During her eight years in the Colorado Legislature, Musgrave, the mother of four and grandmother of five co sponsored a successful 2000 bill that defined a marriage as a union between one man and one woman. She has also pressed the legislature to pass laws expanding the right to carry concealed weapons, requiring doctors to provide brochures and a videotape to women seeking abortions, lowering the tax burden for families, more stringent immigration laws, making adoption of children by homosexuals illegal, upholding the rights of ranchers and farmers, and she opposes slave reparations. She now serves as a U.S. Representative.

Rep. Marilyn Musgrave, R-Colo., recently introduced a bill that would give home school students equal treatment under the law. Right now, many laws exist that either exclude home-schoolers altogether or don’t put them on a par with their public school peers.

The bill, H.R. 2732, has a lot of provisions. Chief among them is making sure home-schooled students get a fair shot at financial aid and scholarship opportunities. In some states, these kids can’t apply for some scholarships.

“I think there needs to be more acknowledgement and

respect for the (home-schooling) movement,” Musgrave said. She added that she is looking for another major change. “This amends the child labor laws to allow these home-educated students to work during the day when they would normally be in school if they went to a public school,” Musgrave said. All these changes amount to one thing: leveling the playing field.

Chris Klicka and his group — the Home School Legal Defense Association — wrote the bill. With the home school movement almost 25 years old, he said it’s time to get Uncle Sam moving with the times.

“The federal government needs to catch up with the home-school movement,” Klicka said. “The home-schoolers are growing up. As a result, the laws need to be adjusted to reflect this new status or this new type of student that’s out there.”

The bill also protects the academic records of home-schoolers. If you’re in public school, the federal government protects your records. As it stands now, home-schoolers don’t have the same safeguards.

The bill has a chance of passage. It has the support of House Education and Workforce Committee Chairman John Boehner, which should ensure it has life through the legislative process. Supporters say even if the whole bill doesn’t pass, they plan to attach certain parts of it to different education bills to move their agenda forward.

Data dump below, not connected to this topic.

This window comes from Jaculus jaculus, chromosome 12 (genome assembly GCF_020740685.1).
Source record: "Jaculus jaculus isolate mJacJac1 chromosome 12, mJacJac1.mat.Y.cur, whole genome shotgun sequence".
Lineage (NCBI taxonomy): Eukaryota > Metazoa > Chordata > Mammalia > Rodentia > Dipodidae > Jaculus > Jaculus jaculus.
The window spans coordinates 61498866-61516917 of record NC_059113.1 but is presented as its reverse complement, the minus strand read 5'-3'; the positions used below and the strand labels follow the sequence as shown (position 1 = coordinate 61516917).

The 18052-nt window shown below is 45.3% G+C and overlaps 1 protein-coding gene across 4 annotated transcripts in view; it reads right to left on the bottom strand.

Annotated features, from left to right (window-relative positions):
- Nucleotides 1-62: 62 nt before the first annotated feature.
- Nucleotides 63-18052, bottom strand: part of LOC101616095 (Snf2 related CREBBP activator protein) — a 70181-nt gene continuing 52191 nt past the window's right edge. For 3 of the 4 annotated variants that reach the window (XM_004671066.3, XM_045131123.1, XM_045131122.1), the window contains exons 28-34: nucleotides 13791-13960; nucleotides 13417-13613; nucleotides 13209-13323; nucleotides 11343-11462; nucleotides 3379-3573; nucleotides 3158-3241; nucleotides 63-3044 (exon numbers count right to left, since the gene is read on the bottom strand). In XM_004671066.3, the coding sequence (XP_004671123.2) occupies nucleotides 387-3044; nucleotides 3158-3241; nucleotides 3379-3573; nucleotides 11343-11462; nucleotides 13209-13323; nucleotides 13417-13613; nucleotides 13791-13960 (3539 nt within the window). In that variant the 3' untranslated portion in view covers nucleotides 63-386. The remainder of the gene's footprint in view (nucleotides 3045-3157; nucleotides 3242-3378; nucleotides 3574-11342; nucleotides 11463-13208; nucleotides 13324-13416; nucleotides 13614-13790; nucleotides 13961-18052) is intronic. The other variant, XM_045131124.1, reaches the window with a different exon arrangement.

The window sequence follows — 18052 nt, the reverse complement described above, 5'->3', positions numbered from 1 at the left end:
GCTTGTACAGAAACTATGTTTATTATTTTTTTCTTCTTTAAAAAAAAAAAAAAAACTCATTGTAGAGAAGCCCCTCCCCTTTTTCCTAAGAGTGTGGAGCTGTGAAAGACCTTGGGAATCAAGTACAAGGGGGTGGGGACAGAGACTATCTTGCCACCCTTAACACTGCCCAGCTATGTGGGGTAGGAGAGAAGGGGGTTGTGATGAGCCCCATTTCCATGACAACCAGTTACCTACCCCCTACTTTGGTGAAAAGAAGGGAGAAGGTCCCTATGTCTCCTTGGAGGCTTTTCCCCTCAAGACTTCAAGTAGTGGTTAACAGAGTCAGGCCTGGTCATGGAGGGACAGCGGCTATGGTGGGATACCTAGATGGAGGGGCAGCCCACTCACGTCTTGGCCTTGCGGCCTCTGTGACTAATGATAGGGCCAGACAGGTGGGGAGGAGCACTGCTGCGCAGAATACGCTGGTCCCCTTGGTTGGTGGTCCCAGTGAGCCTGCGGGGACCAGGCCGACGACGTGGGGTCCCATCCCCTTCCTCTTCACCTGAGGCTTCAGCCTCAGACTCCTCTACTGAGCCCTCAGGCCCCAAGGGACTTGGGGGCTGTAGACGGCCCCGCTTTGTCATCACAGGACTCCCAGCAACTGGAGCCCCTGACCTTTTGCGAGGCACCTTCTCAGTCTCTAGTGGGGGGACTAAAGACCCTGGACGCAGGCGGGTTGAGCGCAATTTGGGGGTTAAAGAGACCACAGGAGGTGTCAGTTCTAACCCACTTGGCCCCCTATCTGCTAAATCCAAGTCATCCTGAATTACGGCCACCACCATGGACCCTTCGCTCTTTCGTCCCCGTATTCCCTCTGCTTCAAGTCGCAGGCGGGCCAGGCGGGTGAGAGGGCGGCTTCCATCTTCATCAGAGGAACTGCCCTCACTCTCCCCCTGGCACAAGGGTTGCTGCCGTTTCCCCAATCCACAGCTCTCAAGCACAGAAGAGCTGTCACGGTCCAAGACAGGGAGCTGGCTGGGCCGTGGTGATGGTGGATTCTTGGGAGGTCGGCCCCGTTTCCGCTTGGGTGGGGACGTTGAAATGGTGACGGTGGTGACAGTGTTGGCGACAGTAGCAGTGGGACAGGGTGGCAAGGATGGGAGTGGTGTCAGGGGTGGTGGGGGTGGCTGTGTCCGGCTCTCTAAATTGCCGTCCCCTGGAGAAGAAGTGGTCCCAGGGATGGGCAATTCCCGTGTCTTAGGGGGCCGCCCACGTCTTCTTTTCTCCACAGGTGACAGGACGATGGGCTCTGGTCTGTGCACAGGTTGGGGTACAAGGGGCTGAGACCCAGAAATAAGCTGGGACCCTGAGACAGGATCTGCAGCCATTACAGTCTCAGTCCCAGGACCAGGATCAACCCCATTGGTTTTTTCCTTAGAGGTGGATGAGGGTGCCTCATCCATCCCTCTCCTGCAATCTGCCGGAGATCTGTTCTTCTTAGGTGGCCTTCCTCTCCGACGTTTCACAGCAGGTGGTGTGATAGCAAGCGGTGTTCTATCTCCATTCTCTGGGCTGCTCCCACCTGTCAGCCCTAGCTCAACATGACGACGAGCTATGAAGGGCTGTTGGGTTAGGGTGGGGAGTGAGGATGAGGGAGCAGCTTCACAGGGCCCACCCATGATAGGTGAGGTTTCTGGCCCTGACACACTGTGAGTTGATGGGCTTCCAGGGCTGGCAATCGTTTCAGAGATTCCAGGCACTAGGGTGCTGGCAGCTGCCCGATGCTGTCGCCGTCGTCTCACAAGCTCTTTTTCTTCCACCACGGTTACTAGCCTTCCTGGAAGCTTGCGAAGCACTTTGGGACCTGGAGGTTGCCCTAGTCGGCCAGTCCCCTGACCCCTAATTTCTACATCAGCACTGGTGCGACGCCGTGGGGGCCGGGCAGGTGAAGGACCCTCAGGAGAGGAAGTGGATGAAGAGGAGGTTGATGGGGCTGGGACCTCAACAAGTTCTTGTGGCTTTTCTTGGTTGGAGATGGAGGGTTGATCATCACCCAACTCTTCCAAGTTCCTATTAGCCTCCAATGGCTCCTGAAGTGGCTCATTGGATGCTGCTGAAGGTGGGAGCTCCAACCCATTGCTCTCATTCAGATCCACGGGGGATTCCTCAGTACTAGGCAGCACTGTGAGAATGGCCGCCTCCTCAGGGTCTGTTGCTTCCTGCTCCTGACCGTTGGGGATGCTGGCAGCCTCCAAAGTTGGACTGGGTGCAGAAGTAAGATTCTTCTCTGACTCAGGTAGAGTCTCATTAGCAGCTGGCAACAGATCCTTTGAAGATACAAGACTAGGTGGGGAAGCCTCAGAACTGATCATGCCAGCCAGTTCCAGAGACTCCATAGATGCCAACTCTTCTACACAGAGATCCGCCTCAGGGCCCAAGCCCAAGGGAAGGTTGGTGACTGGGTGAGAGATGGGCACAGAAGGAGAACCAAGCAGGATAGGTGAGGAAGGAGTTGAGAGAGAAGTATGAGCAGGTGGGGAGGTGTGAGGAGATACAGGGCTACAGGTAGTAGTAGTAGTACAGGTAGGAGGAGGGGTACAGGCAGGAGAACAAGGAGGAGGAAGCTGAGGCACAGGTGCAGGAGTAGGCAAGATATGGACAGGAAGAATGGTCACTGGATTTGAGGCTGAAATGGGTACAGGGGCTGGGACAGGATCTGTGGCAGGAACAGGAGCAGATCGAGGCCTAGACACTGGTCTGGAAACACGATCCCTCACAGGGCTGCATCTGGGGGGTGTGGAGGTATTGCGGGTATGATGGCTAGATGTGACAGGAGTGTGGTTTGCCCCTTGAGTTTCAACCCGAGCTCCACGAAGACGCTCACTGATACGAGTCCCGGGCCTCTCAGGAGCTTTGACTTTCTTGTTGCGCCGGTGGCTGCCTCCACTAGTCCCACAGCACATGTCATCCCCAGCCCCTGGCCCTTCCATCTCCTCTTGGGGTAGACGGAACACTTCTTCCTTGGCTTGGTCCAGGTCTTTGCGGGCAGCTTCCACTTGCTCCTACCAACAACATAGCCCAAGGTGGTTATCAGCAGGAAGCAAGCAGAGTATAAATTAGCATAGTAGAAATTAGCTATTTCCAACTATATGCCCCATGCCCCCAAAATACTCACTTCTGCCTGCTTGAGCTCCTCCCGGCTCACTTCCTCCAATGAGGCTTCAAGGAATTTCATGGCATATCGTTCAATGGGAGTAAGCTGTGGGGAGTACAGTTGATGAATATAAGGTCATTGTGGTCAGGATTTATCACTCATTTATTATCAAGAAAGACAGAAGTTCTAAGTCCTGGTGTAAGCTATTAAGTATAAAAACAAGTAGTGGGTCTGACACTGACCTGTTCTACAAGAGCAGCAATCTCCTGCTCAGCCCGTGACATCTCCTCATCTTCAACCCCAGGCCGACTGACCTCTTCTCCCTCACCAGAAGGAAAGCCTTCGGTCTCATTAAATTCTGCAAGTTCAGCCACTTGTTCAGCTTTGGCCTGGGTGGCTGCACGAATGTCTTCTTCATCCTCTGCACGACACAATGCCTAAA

FOR MORE INFORMATION: To find out more about the Home school Non-Discrimination Act, H.R. 2732, see the Home School Legal Defense Association Web site. www.hslda.org

Musgrave Proposes Constitutional Amendment “Marriage – One man / One woman”

In addition to the home schooling protection bill, Musgrave is working on behalf of traditional marriage. Musgrave told the Associated Press, “I am firmly committed to keeping marriage as it is now, between a woman and man.”

The Constitutional Amendment proposed by Musgrave and submitted to the House Judiciary subcommittee on the Constitution says, “Marriage in the United States shall consist only of the union of a man and a woman. Neither this Constitution nor the constitution of any state under state or federal law shall be construed to require that marital status or the legal incidents thereof be conferred upon unmarried couples or groups.”

To be added to the Constitution, the proposal must be approved by two-thirds of the House and the Senate and ratified by three-fourths of the states.

Musgrave points out that the homosexual movement is now making use of the many liberal judges appointed during the Clinton administration. Homosexuals are going to unelected judges to get their way rather than going through the legislative process.